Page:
You've  mentioned several pieces of literature in your speeches and posts.  I taught To Kill A Mockingbird, a Southern classic, for years.  I recently read an anti-CC post, claiming this novel perpetuated "rape" and "social justice."  Seriously? And then in the very next post, a parent was complaining that her child may never read To Kill A Mockingbird  because  of the informational text requirements.  Such a paradox has teachers scared.  They are darned if they do, darned if they don't.   

As I side note, that's one of the things I love most about the CCRS.  For the first time in Alabama, we are requiring our science, history, and Career Tech teachers to embed reading and writing into their curricula (however they choose), which is something good teachers have always done.  The Informational text requirement is shared with all content areas, not just English teachers, meaning NO CLASSIC LIT will ever be removed to satisfy these requirements.  Take away Romeo and Juliet from a 9th grade English teacher...see what happens. 

What you must understand, and everyone else, IF some rogue  teacher has an agenda to turn our children into socialists or homosexuals (as opponents claim), the Common Core or any course of study has NOTHING to do with that. When that classroom door is closed, a teacher can teach whatever he/she wants.  That's why we have mentors, principals, and district leaders to make sure we have the best teachers in our schools, and beyond that, parents must trust us, as they would their pastors, physicians, and other professionals.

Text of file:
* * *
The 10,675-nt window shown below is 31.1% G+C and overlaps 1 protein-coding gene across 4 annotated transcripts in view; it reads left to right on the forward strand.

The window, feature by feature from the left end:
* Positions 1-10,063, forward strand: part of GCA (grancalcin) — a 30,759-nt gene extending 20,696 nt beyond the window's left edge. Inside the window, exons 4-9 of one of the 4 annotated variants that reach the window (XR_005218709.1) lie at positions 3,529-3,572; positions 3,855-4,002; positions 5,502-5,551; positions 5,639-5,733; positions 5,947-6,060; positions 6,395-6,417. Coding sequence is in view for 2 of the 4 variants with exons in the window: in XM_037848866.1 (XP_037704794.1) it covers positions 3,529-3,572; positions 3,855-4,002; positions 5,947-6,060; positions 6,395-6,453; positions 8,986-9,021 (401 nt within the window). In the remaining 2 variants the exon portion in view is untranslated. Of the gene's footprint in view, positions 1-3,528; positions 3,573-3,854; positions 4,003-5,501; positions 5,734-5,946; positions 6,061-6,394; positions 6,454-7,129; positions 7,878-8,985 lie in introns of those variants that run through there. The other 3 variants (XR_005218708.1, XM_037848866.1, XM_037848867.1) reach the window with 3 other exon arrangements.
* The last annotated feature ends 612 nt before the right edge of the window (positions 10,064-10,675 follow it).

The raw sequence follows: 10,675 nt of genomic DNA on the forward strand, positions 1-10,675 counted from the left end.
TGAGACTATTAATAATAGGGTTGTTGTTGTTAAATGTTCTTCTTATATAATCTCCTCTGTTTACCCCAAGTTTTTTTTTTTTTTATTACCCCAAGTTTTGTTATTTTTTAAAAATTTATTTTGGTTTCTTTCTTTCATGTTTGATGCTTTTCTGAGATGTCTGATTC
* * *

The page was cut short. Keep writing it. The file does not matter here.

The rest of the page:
Several of our mutual friends forwarded me your recent email blast.   Having read it, I feel even more so that we want the same thing.  If any of those concerns mentioned in your email  were true for our state, I'd be fighting alongside you.  You discussed several  "Common Core"  and Race to the Top Initiatives.  We don't have (nor want) those in our schools either.  The ONLY thing we teachers are fighting for are the actual College and Career Ready Standards themselves.  We don't want "data mining," gov't control of our classrooms, or less rigorous expectations.   As for Dr. Bice (who you obviously mistrust), I don't know him socially, but I've been following his respected career for many years.  He's a  convicted man of vision, with a "teacher's heart."   He has no agenda, other than making our great state better in education. Just a few months ago, I was telling our teachers  that this was the most exciting time to be a teacher in Alabama.  We have a state department who "gets it."  We are getting more local control, more effective assessments, and they really value innovation and creativity  in the classroom.  Ironically, CCRS opponents claim just the opposite.